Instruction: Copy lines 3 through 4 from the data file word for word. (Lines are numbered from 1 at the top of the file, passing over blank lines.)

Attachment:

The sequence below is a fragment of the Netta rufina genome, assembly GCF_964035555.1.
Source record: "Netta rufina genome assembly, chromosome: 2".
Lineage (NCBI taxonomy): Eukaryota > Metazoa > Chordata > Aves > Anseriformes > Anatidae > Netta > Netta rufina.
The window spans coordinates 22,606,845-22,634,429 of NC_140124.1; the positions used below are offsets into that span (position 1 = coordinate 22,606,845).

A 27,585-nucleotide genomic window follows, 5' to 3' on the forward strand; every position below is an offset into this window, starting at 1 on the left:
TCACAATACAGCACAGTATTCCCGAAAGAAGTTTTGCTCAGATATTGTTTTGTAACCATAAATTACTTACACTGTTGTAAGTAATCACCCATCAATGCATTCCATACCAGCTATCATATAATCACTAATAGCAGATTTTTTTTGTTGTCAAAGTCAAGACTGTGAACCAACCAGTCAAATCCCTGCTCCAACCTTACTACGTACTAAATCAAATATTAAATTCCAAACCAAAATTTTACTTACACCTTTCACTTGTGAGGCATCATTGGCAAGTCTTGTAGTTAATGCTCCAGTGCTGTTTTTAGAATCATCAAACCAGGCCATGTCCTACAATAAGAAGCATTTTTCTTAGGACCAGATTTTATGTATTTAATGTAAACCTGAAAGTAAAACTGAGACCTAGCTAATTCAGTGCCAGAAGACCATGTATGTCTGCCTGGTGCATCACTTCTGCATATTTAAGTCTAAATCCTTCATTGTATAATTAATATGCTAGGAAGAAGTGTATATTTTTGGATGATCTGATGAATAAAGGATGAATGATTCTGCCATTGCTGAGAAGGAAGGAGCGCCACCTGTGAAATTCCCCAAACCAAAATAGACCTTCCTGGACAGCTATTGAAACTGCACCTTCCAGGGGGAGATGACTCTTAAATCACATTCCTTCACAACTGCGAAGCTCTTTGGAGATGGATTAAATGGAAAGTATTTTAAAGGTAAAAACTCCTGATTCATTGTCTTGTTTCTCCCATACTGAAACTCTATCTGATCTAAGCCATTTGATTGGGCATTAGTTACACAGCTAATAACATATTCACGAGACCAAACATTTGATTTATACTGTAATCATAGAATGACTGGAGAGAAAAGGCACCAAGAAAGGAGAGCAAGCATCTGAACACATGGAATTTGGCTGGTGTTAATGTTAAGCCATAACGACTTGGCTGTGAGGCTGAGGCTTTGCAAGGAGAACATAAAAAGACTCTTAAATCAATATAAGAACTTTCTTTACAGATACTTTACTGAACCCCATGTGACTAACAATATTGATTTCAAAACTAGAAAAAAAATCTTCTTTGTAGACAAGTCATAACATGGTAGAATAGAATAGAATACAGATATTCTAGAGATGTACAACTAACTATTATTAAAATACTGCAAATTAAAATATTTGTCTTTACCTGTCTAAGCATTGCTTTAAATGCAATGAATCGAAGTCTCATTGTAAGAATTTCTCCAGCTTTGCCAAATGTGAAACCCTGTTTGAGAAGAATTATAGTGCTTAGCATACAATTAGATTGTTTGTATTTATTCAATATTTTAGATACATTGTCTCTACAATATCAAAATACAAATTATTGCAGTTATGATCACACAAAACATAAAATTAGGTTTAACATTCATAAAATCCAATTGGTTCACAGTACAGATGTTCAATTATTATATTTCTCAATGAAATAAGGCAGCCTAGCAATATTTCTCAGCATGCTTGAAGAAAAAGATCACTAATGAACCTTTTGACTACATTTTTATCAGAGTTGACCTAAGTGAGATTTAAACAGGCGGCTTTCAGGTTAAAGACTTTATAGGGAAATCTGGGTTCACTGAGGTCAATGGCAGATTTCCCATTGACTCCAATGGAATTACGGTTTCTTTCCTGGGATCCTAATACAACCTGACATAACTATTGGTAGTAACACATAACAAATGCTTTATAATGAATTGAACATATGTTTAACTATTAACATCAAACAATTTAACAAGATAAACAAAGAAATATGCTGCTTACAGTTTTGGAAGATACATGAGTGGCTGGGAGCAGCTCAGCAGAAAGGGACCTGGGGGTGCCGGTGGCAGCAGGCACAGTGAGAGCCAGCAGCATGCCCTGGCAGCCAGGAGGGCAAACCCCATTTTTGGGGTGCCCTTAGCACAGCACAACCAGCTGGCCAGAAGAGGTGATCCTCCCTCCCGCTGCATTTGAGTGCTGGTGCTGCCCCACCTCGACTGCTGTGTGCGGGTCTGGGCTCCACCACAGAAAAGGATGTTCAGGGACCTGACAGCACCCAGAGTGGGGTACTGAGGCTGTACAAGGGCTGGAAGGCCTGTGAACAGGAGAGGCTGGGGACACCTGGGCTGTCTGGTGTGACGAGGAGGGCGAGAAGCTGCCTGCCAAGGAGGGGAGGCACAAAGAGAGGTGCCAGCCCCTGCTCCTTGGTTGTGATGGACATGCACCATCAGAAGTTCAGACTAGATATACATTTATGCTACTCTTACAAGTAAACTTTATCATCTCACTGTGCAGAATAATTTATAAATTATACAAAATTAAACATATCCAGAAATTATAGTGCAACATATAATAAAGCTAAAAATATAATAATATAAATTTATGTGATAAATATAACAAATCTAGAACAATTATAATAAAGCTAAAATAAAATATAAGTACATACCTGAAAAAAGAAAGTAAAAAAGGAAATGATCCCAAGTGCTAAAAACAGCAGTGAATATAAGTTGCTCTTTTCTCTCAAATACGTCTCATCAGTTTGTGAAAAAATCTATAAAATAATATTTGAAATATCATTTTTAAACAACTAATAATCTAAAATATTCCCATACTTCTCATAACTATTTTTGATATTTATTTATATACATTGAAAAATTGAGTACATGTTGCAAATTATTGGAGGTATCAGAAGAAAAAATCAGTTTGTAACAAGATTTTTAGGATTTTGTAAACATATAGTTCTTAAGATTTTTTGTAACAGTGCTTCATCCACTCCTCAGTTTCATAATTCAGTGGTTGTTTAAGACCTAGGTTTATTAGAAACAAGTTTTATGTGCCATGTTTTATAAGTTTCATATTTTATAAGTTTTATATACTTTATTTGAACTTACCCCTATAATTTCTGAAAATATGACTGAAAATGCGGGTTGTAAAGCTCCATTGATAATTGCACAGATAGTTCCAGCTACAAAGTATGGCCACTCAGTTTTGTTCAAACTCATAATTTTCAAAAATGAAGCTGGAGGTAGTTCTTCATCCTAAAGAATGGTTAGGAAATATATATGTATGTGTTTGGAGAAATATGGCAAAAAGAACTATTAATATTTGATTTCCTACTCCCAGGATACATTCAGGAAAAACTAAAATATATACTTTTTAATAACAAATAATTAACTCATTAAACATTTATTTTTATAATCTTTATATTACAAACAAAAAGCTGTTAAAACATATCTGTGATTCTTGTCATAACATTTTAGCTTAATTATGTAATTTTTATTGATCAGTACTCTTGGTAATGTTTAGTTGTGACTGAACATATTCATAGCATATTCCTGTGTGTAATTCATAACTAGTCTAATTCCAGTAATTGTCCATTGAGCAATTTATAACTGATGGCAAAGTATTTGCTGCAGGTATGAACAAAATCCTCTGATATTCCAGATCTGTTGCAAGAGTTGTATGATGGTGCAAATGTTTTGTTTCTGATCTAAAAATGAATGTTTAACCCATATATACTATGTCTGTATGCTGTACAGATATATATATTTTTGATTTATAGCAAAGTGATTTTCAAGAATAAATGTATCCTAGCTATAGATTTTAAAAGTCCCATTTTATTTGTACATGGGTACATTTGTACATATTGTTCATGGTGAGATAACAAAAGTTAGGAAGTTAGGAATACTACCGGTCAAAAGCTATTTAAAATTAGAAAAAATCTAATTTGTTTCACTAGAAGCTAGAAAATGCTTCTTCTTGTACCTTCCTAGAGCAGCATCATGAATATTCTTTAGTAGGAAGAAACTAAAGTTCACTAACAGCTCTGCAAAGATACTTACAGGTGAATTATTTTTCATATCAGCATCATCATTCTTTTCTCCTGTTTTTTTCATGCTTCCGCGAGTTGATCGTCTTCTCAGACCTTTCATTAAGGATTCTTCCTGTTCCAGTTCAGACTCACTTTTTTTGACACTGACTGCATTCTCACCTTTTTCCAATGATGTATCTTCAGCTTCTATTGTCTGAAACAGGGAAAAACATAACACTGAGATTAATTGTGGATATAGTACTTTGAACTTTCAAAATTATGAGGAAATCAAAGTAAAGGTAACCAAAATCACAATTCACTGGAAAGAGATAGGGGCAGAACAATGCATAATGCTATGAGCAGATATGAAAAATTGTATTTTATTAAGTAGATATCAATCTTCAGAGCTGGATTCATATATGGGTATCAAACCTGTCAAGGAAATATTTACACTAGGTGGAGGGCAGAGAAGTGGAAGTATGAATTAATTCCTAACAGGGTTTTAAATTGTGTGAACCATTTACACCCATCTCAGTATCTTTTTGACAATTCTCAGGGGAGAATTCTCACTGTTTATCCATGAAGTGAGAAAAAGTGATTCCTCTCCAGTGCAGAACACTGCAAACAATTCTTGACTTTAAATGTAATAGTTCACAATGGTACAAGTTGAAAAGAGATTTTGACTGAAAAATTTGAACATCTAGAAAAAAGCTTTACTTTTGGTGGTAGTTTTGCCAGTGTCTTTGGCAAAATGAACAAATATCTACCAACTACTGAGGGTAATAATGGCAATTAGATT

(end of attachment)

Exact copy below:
Lineage (NCBI taxonomy): Eukaryota > Metazoa > Chordata > Aves > Anseriformes > Anatidae > Netta > Netta rufina.
The window spans coordinates 22,606,845-22,634,429 of NC_140124.1; the positions used below are offsets into that span (position 1 = coordinate 22,606,845).